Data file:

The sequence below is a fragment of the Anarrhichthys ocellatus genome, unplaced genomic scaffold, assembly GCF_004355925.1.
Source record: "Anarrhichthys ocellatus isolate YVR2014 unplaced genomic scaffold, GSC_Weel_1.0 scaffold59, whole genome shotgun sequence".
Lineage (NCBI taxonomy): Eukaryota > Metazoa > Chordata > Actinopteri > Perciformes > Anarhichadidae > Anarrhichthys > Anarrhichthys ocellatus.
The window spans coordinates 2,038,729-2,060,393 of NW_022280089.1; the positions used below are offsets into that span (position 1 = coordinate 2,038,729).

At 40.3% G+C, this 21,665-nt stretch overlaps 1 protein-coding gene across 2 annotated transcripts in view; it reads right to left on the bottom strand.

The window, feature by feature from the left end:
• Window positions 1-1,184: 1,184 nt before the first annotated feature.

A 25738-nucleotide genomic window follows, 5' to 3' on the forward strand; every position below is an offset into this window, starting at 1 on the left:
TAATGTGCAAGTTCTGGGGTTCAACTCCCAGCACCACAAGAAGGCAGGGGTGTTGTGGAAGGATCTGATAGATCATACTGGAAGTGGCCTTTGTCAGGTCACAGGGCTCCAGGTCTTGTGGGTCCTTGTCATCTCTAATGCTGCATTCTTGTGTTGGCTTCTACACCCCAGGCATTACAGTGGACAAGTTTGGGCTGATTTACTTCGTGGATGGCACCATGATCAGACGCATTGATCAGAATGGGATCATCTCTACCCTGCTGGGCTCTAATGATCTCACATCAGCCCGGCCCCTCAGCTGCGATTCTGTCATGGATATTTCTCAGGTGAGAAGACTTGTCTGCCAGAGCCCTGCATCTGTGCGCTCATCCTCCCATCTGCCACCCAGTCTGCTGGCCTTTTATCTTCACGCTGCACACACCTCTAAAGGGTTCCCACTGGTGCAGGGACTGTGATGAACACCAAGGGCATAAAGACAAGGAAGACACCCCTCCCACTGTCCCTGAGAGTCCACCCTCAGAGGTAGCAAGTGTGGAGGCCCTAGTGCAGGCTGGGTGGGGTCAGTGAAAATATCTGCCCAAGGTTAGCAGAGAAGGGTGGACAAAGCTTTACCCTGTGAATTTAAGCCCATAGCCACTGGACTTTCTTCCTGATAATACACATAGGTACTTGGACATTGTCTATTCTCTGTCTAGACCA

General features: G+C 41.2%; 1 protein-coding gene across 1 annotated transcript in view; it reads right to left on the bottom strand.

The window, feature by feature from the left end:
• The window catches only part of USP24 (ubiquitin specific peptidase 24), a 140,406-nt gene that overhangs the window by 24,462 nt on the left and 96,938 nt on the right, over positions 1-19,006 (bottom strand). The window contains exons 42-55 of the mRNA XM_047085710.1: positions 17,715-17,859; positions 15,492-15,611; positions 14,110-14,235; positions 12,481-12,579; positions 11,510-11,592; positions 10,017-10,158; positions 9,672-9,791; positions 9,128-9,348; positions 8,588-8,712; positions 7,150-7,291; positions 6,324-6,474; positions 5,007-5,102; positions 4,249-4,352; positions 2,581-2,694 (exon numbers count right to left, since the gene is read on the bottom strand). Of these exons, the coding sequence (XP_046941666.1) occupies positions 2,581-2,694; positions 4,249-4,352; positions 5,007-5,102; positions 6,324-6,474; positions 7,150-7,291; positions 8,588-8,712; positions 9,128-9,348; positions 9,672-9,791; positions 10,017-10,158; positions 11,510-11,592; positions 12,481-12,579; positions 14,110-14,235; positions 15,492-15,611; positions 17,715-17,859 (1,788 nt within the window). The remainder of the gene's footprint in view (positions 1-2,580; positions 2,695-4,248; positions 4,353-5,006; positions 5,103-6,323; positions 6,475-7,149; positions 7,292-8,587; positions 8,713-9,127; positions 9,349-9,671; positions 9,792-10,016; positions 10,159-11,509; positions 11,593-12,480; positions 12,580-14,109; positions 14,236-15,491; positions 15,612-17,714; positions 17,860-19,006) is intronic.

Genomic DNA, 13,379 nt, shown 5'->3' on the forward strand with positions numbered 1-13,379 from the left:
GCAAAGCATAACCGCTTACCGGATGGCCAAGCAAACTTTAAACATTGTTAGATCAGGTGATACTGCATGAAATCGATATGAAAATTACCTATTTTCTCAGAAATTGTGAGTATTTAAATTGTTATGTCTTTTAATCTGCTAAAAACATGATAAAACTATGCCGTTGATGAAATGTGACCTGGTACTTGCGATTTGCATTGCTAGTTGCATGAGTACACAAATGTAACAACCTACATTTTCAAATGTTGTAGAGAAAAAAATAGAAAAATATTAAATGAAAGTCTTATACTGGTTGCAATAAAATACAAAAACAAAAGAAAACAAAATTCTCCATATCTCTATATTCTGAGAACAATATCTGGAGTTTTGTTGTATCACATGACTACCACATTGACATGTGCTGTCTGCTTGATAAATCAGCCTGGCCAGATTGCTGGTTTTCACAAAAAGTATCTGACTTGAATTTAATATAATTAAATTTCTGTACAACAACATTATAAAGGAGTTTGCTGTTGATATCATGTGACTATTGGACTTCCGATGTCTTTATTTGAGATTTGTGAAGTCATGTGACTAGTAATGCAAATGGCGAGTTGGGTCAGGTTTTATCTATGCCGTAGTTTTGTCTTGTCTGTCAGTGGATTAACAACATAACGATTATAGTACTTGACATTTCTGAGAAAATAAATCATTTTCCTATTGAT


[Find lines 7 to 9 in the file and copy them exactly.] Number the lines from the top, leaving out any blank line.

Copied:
• Window positions 1-1,184: 1,184 nt before the first annotated feature.

A 25738-nucleotide genomic window follows, 5' to 3' on the forward strand; every position below is an offset into this window, starting at 1 on the left:
TAATGTGCAAGTTCTGGGGTTCAACTCCCAGCACCACAAGAAGGCAGGGGTGTTGTGGAAGGATCTGATAGATCATACTGGAAGTGGCCTTTGTCAGGTCACAGGGCTCCAGGTCTTGTGGGTCCTTGTCATCTCTAATGCTGCATTCTTGTGTTGGCTTCTACACCCCAGGCATTACAGTGGACAAGTTTGGGCTGATTTACTTCGTGGATGGCACCATGATCAGACGCATTGATCAGAATGGGATCATCTCTACCCTGCTGGGCTCTAATGATCTCACATCAGCCCGGCCCCTCAGCTGCGATTCTGTCATGGATATTTCTCAGGTGAGAAGACTTGTCTGCCAGAGCCCTGCATCTGTGCGCTCATCCTCCCATCTGCCACCCAGTCTGCTGGCCTTTTATCTTCACGCTGCACACACCTCTAAAGGGTTCCCACTGGTGCAGGGACTGTGATGAACACCAAGGGCATAAAGACAAGGAAGACACCCCTCCCACTGTCCCTGAGAGTCCACCCTCAGAGGTAGCAAGTGTGGAGGCCCTAGTGCAGGCTGGGTGGGGTCAGTGAAAATATCTGCCCAAGGTTAGCAGAGAAGGGTGGACAAAGCTTTACCCTGTGAATTTAAGCCCATAGCCACTGGACTTTCTTCCTGATAATACACATAGGTACTTGGACATTGTCTATTCTCTGTCTAGACCA